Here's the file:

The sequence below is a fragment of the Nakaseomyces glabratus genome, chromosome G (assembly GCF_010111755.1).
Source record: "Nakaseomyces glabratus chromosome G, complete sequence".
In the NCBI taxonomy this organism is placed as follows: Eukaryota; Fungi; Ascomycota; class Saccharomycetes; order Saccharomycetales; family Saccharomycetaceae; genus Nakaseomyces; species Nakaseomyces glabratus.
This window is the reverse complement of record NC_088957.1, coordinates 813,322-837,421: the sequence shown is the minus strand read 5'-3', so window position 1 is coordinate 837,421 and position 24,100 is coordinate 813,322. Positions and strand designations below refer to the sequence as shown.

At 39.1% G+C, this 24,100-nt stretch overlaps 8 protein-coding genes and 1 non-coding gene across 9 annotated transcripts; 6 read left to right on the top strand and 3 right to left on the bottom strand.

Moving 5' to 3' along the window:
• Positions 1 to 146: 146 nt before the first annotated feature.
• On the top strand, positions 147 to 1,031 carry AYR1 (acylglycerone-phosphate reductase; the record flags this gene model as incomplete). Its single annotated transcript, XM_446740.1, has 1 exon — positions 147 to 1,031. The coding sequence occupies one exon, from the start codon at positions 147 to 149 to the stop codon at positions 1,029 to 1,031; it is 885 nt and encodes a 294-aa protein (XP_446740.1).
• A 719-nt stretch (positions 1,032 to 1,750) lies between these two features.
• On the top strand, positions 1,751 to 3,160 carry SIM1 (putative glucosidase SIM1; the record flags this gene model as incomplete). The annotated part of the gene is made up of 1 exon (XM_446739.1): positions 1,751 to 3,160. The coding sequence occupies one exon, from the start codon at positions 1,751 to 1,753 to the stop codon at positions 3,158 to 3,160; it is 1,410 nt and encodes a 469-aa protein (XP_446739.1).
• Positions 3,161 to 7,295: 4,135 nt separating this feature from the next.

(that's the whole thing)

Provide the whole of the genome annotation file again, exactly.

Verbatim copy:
The sequence below is a fragment of the Nakaseomyces glabratus genome, chromosome G (assembly GCF_010111755.1).
Source record: "Nakaseomyces glabratus chromosome G, complete sequence".
In the NCBI taxonomy this organism is placed as follows: Eukaryota; Fungi; Ascomycota; class Saccharomycetes; order Saccharomycetales; family Saccharomycetaceae; genus Nakaseomyces; species Nakaseomyces glabratus.
This window is the reverse complement of record NC_088957.1, coordinates 813,322-837,421: the sequence shown is the minus strand read 5'-3', so window position 1 is coordinate 837,421 and position 24,100 is coordinate 813,322. Positions and strand designations below refer to the sequence as shown.

At 39.1% G+C, this 24,100-nt stretch overlaps 8 protein-coding genes and 1 non-coding gene across 9 annotated transcripts; 6 read left to right on the top strand and 3 right to left on the bottom strand.

Moving 5' to 3' along the window:
• Positions 1 to 146: 146 nt before the first annotated feature.
• On the top strand, positions 147 to 1,031 carry AYR1 (acylglycerone-phosphate reductase; the record flags this gene model as incomplete). Its single annotated transcript, XM_446740.1, has 1 exon — positions 147 to 1,031. The coding sequence occupies one exon, from the start codon at positions 147 to 149 to the stop codon at positions 1,029 to 1,031; it is 885 nt and encodes a 294-aa protein (XP_446740.1).
• A 719-nt stretch (positions 1,032 to 1,750) lies between these two features.
• On the top strand, positions 1,751 to 3,160 carry SIM1 (putative glucosidase SIM1; the record flags this gene model as incomplete). The annotated part of the gene is made up of 1 exon (XM_446739.1): positions 1,751 to 3,160. The coding sequence occupies one exon, from the start codon at positions 1,751 to 1,753 to the stop codon at positions 3,158 to 3,160; it is 1,410 nt and encodes a 469-aa protein (XP_446739.1).
• Positions 3,161 to 7,295: 4,135 nt separating this feature from the next.